The NBA and the referee's association have agreed on a new five-year contract. The previous agreement expired on Sept. 1, and the NBA was faced with the possibility of using replacement refs when the season started up again.
NOTE: The link has been updated to reflect Wednesday's news Once again, the two sides wouldn't say anything about what they had discussed, but the fact that they are committed to meeting again bodes well! Today's best quote: "Hunter, who long held a pessimistic view of the negotiations, said he thought clearly "there's more than enough time" for a deal to be reached that would allow this season's schedule to remain intact."
As a fan, I love that technology has given us insights into athletes' lives. With Twitter and Facebook, we're no longer dependent on the traditional media to hear their words, and we can communicate directly with the players. But there's a flip side to modern technology. From SI.com: ----------------------- "Ask many coaches, general managers and older players and you'll hear a common gripe: chemistry on teams has been altered because of modern technology, and not for the better. The rise of smartphones, with all their instant-communication and entertainment options, have created insular worlds into which distracted players too often retreat instead of bonding with teammates." and "Coaches and managers are particularly frustrated at the paradox of players fraternizing less with their own teammates, and more with the "enemy." Players from opposing teams, they say, too often get each other's cellphone numbers and start calling or texting back and forth, often griping about playing time and occassionally [sic] giving up little secrets about their teams." ----------------------- Thoughts?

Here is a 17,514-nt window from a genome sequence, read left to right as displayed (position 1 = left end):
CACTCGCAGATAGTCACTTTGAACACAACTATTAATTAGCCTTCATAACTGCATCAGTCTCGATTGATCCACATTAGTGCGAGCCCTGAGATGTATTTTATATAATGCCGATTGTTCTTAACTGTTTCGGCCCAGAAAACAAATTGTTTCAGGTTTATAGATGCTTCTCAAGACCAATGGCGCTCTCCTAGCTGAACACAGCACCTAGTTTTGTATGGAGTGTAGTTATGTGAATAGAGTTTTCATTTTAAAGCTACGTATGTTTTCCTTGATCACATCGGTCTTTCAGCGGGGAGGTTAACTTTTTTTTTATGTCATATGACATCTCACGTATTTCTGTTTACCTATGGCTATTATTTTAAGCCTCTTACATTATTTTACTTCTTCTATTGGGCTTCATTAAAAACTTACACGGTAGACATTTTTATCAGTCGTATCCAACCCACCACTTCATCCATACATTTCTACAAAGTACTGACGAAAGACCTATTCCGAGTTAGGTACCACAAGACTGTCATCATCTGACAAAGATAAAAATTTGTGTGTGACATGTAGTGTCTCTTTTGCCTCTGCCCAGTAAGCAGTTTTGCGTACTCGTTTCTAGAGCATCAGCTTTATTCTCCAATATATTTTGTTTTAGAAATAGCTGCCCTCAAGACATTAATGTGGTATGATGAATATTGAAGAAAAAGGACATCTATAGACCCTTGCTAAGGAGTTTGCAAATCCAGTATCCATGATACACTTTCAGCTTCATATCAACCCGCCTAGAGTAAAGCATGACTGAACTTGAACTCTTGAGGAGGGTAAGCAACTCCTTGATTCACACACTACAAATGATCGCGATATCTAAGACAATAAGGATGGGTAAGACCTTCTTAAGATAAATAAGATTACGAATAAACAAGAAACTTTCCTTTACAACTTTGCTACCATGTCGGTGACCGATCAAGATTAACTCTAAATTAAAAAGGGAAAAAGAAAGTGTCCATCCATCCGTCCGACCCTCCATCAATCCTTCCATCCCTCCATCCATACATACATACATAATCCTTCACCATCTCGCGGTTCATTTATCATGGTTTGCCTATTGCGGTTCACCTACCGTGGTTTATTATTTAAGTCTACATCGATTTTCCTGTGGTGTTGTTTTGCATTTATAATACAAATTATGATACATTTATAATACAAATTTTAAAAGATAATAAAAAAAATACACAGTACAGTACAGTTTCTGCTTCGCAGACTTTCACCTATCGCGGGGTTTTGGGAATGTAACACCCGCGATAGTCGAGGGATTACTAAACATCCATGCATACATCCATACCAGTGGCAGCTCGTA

Confession #1: I don't really pay much attention to basketball in the summer. Oregon summers are too short and too beautiful to spend a lot of free time inside, tied to the TV and computer. I'll...
An Atlanta newspaper reports that the Hawks have reached an agreement with a California pizza chain owner and developer, Alex Meruelo. Meruelo, who will be the league's first Hispanic owner, insists that the team will remain in Atlanta. Meruelo opened his first business, a pizza restaurant, when he was 21 years old. His business has grown to include a chain of 50 restaurants, residential and commercial real-estate developments, construction and engineering, a bank, a motel-casino, and a TV station.
Kerry Eggers talks with referee Joey Crawford, a "warm, funny guy with a heart of gold." What can I say? He actually sounds like a likeable guy in the interview. --------------- Crawford has brought his wife to Portland on the occasional road trip through the years. How does she handle sitting in the Rose Garden and listening to fans’ catcalls directed toward her husband? "She’s good," he says, laughing again. "My kids are the ones I worry about. They’re adults now and have that Philly craziness about them. If somebody’s taking a shot at their father, they scream back. I tell them, ‘Those people paid their money; leave them alone.’ " ----------------------